Even before it was Irish Molly Malone’s Pub, the bar at 575 Fairfax had history. “There are rumors that this was one of the first pubs to be licensed after prohibition,” says co-owner Damien Hanlon, “back when it was known as the 575 club.”
Molly Malone’s has been in the Hanlon family for 25 years. “My mother, Angela Hanlon, came out from Baltimore with my father, who was an entertainer. She bought the bar basically because she was homesick,” Hanlon says.
Angela Hanlon, whose great-uncle was the Irish writer Brendan Behan, quickly made the bar into one of the most traditional Irish pubs in the country.
The walls are dark, covered in Irish memorabilia and art. There are shelves lined with books and, generally speaking, everything that isn’t made of wood is green. Except for the beer, which is never, ever green, even on St. Patrick’s Day.
“We’re more authentic than that,” says Hanlon, who now runs the family business with his sister, Sheila.
Beer is serious here.
“We have Guinness, Harp and Woodpecker Cider on tap,” says Hanlon. The air has the comforting smell of beer-soaked wood, a scent that makes many wax nostalgic.
“Lots of people who come in from the airport make this their first stop,” says Hanlon, referring to the homesick Irish. There is also a large contingent of neighborhood regulars and local hipsters.
On a recent evening the crowd included a guy with a Mohawk and many earrings, looking quaint and retro like an extra from a Stephen Frears movie. His friend was wearing a crocheted skullcap that looked like an antimacassar swiped from his Aunt Bridget’s sofa.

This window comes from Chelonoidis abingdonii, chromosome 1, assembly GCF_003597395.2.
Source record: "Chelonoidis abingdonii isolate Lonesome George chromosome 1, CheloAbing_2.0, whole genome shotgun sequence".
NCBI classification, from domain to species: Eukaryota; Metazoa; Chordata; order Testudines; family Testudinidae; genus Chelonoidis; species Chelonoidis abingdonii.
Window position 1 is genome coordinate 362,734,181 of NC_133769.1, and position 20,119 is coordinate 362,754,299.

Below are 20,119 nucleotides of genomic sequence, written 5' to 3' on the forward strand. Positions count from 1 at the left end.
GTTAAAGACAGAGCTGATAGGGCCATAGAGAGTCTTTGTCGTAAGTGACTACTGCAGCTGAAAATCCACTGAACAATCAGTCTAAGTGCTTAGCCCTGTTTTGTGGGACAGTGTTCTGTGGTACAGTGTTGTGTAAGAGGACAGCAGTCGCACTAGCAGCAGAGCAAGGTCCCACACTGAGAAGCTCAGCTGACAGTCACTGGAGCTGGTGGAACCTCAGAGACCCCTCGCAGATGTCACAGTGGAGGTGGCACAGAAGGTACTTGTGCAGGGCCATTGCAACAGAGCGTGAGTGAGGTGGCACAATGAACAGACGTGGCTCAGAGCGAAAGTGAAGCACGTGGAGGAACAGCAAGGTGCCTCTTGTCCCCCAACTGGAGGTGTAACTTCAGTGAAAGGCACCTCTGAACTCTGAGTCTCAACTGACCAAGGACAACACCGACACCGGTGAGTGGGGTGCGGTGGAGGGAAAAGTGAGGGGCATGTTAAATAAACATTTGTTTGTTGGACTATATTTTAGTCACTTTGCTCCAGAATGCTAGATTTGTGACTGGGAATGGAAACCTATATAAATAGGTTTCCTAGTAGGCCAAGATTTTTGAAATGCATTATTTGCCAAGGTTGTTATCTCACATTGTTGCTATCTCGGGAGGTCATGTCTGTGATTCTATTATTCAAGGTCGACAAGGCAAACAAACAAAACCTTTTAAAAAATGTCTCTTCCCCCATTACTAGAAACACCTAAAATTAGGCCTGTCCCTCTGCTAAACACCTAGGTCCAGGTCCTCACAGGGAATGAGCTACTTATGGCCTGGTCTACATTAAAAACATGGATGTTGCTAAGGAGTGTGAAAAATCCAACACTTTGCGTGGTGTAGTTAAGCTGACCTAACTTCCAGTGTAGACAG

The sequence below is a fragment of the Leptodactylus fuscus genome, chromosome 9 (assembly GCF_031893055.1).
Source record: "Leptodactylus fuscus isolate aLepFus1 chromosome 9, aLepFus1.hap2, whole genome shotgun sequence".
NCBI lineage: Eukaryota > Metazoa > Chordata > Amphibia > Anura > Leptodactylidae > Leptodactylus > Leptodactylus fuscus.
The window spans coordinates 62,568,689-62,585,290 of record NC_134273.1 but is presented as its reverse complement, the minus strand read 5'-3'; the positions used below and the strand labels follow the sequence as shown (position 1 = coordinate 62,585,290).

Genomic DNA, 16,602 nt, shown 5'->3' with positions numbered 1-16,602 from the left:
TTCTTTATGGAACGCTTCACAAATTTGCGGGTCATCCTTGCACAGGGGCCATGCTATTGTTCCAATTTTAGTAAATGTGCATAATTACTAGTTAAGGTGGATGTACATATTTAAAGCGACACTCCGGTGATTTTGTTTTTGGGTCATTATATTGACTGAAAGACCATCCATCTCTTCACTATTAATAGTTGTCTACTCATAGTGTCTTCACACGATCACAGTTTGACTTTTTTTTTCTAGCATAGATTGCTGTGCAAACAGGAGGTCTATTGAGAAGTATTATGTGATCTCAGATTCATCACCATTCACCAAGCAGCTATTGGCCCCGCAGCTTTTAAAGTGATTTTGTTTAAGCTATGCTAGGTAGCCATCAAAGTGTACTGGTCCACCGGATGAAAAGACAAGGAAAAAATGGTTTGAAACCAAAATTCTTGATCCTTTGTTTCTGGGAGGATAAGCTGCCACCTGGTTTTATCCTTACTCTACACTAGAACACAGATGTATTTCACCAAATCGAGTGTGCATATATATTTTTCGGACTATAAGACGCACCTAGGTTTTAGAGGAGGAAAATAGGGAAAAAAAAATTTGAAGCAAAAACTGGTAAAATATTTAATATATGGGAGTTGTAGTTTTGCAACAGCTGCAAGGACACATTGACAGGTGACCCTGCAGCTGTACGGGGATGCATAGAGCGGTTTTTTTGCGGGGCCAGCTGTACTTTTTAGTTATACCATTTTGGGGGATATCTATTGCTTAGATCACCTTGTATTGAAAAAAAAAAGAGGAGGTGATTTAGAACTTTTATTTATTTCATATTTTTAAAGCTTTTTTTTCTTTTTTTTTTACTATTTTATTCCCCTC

But no matter what you think of the population when you walk in the door, after a couple of shots of Jameson’s Irish whiskey, all the blokes in the joint start to look like Liam Neeson. If you can get Hanlon to pour you some of the 20-year-old stuff, they may start to look like Ralph Fiennes.
A collegiate guy at the end of the bar smiles winningly. What’s he doing here? “I just stumbled in. No, that doesn’t sound good, put ‘casually sauntered,’ I came with my friend Mike here. He’s Irish--he has his own bar stool.” Mike just grins.
There is live music seven nights a week, with a focus on Irish sounds, traditional and new, though reggae is not unheard of here. Molly Malone’s is known as a hangout for the music industry.
“There have been quite a few bands that have been signed by record labels out of here,” says Hanlon. “We get a lot of demo tapes.”
And how many places in L.A. can you see a woman smoking a corncob pipe? A sign on the wall says, “Dublin, 40 km.” Some would say it’s closer.
Where: Molly Malone’s, 575 S. Fairfax. (213) 935-2707.
When: Open until 2 a.m. Live music nightly.
Cost: Guinness, Harp on tap $5 per pint. Jameson Irish whiskey $3 per shot. Cover charge, $3; weekends, $5.